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Pet Friendly Canada Newsletter - November 2009

"No animal I know of can consistently be more of a friend and companion than a dog." (Stanley Leinwoll)

"There is no snooze button on a cat who wants breakfast." (Unknown)

Featured Story: BE MY MAMA

Source: - Pet Stories

Cat story "I was in Louisiana. I had just lost my beloved cat of 19 years and was in mourning. I had a large, large yard... about the size of a football field with a 4-foot chain link fence. For 5 months I was feeding 3 feral cats, one mother cat and her two babies. I had been trying unsuccessfully to capture them to take them to vets and a no-kill facility to be adopted.

One lovely summer afternoon, I was sitting in a chair in my yard reading when one of the little ones, a tiny little thing, began to climb the fence! I was stunned. I watched as she struggled to get over the huge fence, falling down several times until she reached the top and fell over on my side of the fence. I did not move! She began to 'waddle' toward me, looking right at me.

About halfway across this long journey for her, she stopped, turned back, and looked at her mother and sibling - as if to say 'goodbye'. They were watching her in stunned silence as she chose to leave her wild family and enter into domestication with a human! What a decision!

She reached me and began to circle me. She did this for about 30 minutes as I spoke gently to her. She then jumped in my lap and began to lick my face! I kept her, needless to say, and she has been my wonderful little "wildcat" ever since. She chose to leave her feral existence and adopt ME. This is very unusual for a feral cat. She is an amazingly smart and loyal cat... my best friend.


Story by Patricia Langston/Moran - Pittsburgh, PA


"My loyal and trusty Shih Tzu cross named Boo. He was adopted at the age of 7. Now he is 13 and a very important part of our family. For anyone that wonders about adopting - 'saving' a pet, at an older age, it is definitely worth it. Boo has brought so much joy to our lives."
- Susan

"This is my daughter's cat Max, he is enjoying his own space."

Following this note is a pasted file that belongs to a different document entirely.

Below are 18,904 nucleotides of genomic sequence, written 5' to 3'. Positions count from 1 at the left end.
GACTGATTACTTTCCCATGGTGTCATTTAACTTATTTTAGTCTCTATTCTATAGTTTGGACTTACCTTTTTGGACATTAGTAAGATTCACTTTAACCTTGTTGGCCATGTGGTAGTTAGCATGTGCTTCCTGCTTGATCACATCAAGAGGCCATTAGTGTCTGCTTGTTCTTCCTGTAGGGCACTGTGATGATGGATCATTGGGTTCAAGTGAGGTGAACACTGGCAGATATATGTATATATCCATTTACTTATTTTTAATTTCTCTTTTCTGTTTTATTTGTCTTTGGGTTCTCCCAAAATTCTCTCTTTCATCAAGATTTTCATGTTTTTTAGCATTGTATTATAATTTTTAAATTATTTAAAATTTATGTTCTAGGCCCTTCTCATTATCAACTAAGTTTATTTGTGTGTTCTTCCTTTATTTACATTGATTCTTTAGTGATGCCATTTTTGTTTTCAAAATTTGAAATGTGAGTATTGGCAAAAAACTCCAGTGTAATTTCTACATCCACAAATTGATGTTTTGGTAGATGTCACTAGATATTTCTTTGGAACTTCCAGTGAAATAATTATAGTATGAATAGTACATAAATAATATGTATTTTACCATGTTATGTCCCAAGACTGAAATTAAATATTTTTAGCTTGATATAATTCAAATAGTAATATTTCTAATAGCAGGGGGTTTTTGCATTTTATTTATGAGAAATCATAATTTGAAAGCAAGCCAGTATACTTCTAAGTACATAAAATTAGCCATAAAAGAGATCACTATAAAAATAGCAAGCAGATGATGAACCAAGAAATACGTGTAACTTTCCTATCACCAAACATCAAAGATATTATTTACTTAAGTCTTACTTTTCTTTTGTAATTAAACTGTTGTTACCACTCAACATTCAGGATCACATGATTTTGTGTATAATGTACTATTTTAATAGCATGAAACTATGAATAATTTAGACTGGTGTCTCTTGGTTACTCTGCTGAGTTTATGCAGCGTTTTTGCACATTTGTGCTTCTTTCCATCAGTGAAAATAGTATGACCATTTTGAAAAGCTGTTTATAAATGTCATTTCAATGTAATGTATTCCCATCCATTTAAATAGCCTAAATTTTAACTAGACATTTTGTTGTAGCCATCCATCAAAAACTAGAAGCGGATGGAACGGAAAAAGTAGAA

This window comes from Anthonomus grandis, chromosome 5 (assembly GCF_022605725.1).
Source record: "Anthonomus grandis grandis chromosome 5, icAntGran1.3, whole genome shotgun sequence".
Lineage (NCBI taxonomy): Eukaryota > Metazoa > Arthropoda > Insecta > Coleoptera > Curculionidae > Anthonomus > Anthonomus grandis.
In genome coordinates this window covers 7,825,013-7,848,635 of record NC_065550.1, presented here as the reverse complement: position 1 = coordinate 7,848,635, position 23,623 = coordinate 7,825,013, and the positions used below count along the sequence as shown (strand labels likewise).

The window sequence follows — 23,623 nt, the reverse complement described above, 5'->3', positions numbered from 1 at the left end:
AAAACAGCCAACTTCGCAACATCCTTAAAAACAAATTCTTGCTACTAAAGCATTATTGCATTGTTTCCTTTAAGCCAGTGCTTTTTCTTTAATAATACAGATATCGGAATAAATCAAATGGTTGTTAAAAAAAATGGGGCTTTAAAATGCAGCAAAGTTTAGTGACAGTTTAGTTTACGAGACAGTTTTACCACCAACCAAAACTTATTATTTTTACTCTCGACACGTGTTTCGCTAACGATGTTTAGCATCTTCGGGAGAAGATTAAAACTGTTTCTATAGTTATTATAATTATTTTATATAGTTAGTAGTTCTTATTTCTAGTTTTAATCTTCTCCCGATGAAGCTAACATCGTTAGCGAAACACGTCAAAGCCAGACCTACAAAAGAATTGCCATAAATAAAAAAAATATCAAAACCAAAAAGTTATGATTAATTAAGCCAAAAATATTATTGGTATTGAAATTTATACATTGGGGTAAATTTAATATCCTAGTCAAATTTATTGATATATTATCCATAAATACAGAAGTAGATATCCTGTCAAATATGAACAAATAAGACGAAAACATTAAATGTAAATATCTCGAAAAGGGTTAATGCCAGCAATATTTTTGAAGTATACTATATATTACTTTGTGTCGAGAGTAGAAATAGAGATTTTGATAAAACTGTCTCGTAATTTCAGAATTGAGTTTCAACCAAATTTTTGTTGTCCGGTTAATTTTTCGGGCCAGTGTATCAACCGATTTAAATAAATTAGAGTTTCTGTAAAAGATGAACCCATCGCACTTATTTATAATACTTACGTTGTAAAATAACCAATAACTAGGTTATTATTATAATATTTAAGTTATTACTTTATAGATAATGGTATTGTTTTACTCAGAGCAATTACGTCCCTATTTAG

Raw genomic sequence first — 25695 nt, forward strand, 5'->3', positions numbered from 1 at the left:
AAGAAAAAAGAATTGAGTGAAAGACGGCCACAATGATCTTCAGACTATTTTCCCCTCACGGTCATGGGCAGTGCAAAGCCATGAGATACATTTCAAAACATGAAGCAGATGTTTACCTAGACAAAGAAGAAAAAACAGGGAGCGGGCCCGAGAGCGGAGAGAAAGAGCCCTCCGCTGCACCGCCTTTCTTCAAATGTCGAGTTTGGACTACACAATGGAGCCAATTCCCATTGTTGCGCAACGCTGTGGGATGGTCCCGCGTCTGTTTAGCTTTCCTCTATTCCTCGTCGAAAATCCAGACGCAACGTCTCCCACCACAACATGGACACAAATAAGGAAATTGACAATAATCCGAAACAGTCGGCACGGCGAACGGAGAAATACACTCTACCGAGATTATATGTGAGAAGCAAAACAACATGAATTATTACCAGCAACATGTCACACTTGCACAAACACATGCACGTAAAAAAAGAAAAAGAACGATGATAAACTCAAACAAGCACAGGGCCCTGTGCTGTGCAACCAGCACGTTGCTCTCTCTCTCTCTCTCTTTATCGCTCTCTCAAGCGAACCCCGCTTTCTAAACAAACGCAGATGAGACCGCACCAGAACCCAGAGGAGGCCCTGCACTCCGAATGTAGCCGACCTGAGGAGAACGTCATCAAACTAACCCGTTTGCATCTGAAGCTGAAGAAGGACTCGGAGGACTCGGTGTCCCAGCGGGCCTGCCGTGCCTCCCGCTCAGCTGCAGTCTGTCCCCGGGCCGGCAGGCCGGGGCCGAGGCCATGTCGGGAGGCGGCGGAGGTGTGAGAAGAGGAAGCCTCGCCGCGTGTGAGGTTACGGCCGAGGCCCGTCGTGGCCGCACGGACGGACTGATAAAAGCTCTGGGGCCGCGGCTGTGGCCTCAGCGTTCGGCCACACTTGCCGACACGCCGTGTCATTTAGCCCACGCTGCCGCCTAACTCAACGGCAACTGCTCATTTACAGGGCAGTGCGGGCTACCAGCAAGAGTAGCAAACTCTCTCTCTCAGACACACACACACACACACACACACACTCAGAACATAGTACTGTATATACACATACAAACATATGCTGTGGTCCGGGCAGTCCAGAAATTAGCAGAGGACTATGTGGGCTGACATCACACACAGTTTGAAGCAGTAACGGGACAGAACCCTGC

- Susan P. from Iroquois, Ontario

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Some dogs are born without hearing, while others lose their hearing later in life. Deaf dog problems are to be expected with this unique situation - but these dogs still make loving and excellent pets for the informed owner. Fortunately, there is lots of help available from dog trainers, other pet owners, and even from veterinarians and counsellors at pet rescue organizations (there are even rescues devoted solely to finding homes for deaf dogs!).


Many of these "problems" aren't really problems, but instead they just require a new way of thinking and adjusting to living with a deaf dog. Likewise, several of these issues are very similar to those you would encounter with a hearing dog - with just slight adjustments for a deaf dog.

  • Since the dog cannot hear, they cannot respond to verbal commands. Hand signals, body posture, and visual cues are used to signal deaf dogs and indicate to them what you want them to do.

    Most dogs will look back at their owners, "checking in", in a sense. A well-trained deaf dog is no more likely to misbehave than a well-trained hearing dog. Because humans are accustomed to using speech as a communication tool, owners of deaf dogs need to be "trained" themselves in how to communicate with their dogs.

  • Be compassionate when approaching a deaf dog, and alert them of your presence. Just like a hearing dog can be surprised, so too can a deaf dog - perhaps more so because they don't have the benefit of sound. You can simply wait until the dog turns towards you; or flip a light switch on/off; put your hand near a sleeping dog to let him sense you while he awakes; or use any other signal.

    That doesn't mean a deaf dog is more prone to acting aggressively by snapping or biting. Hearing dogs get startled too, and they usually do not respond by biting. Most dogs, deaf or hearing, will show normal startle reactions ranging from "jumping" if you really startle him, or simply turning and looking at you, as if to inquire what you want.

  • If you have children, you will need to teach your children how to approach a deaf dog as well as how to "call" him using the same visual cues you use. Just like with hearing dogs, it's important to teach kids to treat animals with respect and to supervise pets and children when they are together.

  • Supervise your deaf dog. Although this should go without saying, anytime you are in an area where there are cars or other dangers, keep your dog on leash - whether your dog is hearing or deaf. Even hearing dogs do not automatically know that cars represent danger (that's why so many are injured or killed every year)! But with deaf dogs, it can be a bit more of a challenge since you can't yell a command if he gets loose. Good obedience training is a must for every dog.

Be prepared to deal with a few adjustments and you will be rewarded with a well-adjusted, loving and devoted companion. Talk to the adoption counsellor at the animal shelter, to the vet, to other people with deaf dogs (most will attest to the fact that their dogs are excellent pets). The more you know, the better prepared you will be.

Deaf dogs can lead happy and normal lives - and enrich yours!


Article courtesy of, a collection of tips and articles on dog training, health, and behavior.

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